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Benchmarking GCC 4.2 Through GCC 4.8 On AMD & Intel Hardware

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  • #21
    Originally posted by Brane215 View Post
    These tests oftne land in "Meh, whatever" category, at least for me.
    Sadly yes for me too.

    Originally posted by Brane215 View Post
    For example, whole point fo using gcc-4.7x for me is -flto optimisation.
    Well, -flto was in earlier versions of GCC (introduced in gcc 4.5 iirc) so it's not something new to 4.7, also I personally haven't had huge impacts from -flto, however the binaries tend to be quite a bit smaller. Profile-guided-optimization on the other hand usually gives me a very noticeable speed increase however it does require more work than just adding a flag.

    Looking at these tests, many of them still doesn't list any optimization flags, meaning they could very well be done with -O0 or -O1, thus making them totally pointless for a compiler optimization benchmark.

    If we look at those few where we see the optimization flag listed (-O3), the results we often get a nice performance increase with the later GCC's, look at FFTE, C-Ray, POV-Ray, but the vast majority of the tests doesn't have any optimization flags listed and as such we don't know if those benchmarks are of any consequence whatsoever in terms of compiler optimization.

    Then of course we have x264 and VP8, codebases which rely heavily on finely optimized assembly code for the performance critical parts, unless you explicitly disable the assembly code when configuring, these tests are totally worthless in terms of comparing compiler optimization. It's even more sad given that comparing how the compilers optimize this code would actually be very interesting results.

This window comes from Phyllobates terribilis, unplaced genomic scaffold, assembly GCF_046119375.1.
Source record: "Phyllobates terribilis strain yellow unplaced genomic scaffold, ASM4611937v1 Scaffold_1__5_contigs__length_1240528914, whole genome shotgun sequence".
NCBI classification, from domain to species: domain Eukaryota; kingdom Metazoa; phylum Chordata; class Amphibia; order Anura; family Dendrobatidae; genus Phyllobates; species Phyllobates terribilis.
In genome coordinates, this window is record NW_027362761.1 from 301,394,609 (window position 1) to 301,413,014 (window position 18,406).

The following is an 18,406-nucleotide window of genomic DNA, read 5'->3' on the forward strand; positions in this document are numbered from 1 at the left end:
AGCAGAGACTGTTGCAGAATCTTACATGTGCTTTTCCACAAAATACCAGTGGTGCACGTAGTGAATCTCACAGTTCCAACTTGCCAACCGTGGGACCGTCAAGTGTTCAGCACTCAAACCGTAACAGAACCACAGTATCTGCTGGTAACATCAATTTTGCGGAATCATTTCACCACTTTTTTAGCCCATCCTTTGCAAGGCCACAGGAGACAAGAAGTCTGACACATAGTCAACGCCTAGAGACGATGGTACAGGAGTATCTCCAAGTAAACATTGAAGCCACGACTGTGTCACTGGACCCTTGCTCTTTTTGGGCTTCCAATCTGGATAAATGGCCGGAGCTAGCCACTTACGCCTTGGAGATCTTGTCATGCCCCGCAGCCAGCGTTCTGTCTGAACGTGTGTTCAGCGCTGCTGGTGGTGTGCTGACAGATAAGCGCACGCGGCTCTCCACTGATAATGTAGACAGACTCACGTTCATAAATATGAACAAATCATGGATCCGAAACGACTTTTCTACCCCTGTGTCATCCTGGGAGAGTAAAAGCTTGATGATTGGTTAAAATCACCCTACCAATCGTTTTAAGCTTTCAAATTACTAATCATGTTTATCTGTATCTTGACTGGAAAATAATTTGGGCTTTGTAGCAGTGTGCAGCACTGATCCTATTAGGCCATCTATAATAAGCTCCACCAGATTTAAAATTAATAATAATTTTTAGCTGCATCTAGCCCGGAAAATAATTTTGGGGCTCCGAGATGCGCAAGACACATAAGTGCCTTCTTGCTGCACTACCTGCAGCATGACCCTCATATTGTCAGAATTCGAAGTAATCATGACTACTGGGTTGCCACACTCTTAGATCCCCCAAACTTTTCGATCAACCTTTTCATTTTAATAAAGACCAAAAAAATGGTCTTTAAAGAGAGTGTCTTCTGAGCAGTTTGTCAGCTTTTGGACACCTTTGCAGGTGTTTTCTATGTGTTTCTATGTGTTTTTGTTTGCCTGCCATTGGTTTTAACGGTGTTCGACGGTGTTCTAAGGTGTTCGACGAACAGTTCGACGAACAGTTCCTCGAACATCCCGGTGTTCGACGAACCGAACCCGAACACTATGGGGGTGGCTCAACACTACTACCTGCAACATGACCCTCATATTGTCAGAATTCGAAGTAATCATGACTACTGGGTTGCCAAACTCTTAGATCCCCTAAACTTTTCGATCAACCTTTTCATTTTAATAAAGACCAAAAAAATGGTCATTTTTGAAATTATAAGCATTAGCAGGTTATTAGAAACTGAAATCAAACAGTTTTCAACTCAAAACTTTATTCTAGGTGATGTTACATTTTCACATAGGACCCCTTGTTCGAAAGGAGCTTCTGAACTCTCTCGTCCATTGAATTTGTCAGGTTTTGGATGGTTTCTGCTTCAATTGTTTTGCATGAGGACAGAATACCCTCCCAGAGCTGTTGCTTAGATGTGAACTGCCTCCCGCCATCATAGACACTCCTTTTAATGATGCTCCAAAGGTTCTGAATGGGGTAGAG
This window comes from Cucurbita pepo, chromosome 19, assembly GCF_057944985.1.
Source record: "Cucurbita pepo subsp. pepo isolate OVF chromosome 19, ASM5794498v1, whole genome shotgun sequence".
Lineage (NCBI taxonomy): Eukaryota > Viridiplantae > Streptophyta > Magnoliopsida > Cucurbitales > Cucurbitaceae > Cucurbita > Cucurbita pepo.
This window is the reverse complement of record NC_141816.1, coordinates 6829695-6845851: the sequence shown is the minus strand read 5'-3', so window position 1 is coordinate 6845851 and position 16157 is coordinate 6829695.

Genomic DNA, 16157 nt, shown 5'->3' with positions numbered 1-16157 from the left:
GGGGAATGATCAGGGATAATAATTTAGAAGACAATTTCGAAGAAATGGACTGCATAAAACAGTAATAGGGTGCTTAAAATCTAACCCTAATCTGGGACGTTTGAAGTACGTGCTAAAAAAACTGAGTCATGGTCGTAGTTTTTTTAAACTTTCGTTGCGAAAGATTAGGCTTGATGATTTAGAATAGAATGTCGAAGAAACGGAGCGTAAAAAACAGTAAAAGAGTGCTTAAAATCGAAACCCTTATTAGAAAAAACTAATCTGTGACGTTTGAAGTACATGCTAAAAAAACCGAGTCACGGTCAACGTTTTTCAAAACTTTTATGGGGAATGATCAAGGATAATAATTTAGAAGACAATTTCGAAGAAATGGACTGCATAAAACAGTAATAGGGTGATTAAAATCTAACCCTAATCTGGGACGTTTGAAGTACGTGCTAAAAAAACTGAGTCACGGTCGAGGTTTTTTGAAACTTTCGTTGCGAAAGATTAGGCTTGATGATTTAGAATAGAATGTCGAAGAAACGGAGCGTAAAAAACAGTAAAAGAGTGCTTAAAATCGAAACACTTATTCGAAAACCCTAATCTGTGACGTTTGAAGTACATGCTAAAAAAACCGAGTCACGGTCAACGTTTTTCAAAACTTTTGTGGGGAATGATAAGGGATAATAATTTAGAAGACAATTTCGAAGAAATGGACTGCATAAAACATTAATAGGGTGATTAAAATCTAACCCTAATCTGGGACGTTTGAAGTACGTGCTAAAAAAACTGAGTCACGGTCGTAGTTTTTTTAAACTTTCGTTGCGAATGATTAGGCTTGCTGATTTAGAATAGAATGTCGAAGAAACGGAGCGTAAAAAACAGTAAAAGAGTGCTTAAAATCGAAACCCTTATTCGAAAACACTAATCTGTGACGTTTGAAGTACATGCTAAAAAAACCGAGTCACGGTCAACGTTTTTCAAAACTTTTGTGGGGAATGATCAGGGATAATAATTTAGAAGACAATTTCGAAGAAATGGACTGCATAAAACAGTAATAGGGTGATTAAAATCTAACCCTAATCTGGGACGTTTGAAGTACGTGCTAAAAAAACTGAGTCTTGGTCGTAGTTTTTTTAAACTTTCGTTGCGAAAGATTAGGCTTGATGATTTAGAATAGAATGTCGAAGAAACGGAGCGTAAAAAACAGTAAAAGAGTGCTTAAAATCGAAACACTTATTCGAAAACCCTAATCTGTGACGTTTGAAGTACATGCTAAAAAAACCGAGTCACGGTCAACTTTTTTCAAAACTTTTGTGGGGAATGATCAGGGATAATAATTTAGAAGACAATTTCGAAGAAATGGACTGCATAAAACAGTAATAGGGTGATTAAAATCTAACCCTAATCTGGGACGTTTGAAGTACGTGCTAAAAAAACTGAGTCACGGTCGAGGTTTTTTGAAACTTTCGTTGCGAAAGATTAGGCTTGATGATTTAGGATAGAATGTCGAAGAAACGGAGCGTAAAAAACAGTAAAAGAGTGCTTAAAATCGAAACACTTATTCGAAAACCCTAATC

Originally posted by Brane215 View Post
    Also, when finding regressions, it would be nice to go in-depth for their cause. Is error on the part of compiler, or simply program infrastructure misunderstood some compilers new feature, for example ?
    Yes, but we don't even know if they are regressions if we don't know the actual optimization flag, GCC defaults to -O0 which is for debugging as it turns off all optimizations, so if -O0 generates slower code between versions it's hard to call it a regression as -O0 does nothing to improve code performance.

    Now, given that -O0 is the default for GCC, unless we actually set a -On optimization level the tests will be done with no optimization, thus rendering them useless. So when Michael omits reporting any compiler optimization flags it's simply impossible to tell if the benchmarks have any value whatsoever.